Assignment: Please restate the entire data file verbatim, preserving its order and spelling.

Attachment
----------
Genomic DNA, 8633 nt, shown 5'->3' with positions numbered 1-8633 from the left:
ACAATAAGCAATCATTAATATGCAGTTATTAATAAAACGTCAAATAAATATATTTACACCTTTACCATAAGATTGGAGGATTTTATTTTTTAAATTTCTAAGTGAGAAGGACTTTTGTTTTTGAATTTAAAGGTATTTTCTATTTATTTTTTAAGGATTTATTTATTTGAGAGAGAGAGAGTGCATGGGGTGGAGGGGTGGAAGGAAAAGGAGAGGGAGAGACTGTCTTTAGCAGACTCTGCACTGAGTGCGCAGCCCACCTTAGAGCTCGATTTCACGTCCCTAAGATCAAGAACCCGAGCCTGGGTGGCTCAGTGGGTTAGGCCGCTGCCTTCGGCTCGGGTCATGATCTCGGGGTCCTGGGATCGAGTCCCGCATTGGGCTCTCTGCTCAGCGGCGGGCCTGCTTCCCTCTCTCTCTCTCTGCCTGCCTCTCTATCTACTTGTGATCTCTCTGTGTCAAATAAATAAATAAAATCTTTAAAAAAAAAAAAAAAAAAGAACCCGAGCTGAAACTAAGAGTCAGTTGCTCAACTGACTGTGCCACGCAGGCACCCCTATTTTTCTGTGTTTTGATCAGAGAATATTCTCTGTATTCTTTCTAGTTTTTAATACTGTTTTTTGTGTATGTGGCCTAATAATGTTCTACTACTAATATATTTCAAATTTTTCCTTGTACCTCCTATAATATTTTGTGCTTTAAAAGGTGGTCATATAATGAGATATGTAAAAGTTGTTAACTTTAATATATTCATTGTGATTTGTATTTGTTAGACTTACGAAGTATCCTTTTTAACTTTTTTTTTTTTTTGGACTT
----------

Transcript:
Genomic DNA, 8633 nt, shown 5'->3' with positions numbered 1-8633 from the left:
ACAATAAGCAATCATTAATATGCAGTTATTAATAAAACGTCAAATAAATATATTTACACCTTTACCATAAGATTGGAGGATTTTATTTTTTAAATTTCTAAGTGAGAAGGACTTTTGTTTTTGAATTTAAAGGTATTTTCTATTTATTTTTTAAGGATTTATTTATTTGAGAGAGAGAGAGTGCATGGGGTGGAGGGGTGGAAGGAAAAGGAGAGGGAGAGACTGTCTTTAGCAGACTCTGCACTGAGTGCGCAGCCCACCTTAGAGCTCGATTTCACGTCCCTAAGATCAAGAACCCGAGCCTGGGTGGCTCAGTGGGTTAGGCCGCTGCCTTCGGCTCGGGTCATGATCTCGGGGTCCTGGGATCGAGTCCCGCATTGGGCTCTCTGCTCAGCGGCGGGCCTGCTTCCCTCTCTCTCTCTCTGCCTGCCTCTCTATCTACTTGTGATCTCTCTGTGTCAAATAAATAAATAAAATCTTTAAAAAAAAAAAAAAAAAAGAACCCGAGCTGAAACTAAGAGTCAGTTGCTCAACTGACTGTGCCACGCAGGCACCCCTATTTTTCTGTGTTTTGATCAGAGAATATTCTCTGTATTCTTTCTAGTTTTTAATACTGTTTTTTGTGTATGTGGCCTAATAATGTTCTACTACTAATATATTTCAAATTTTTCCTTGTACCTCCTATAATATTTTGTGCTTTAAAAGGTGGTCATATAATGAGATATGTAAAAGTTGTTAACTTTAATATATTCATTGTGATTTGTATTTGTTAGACTTACGAAGTATCCTTTTTAACTTTTTTTTTTTTTTGGACTT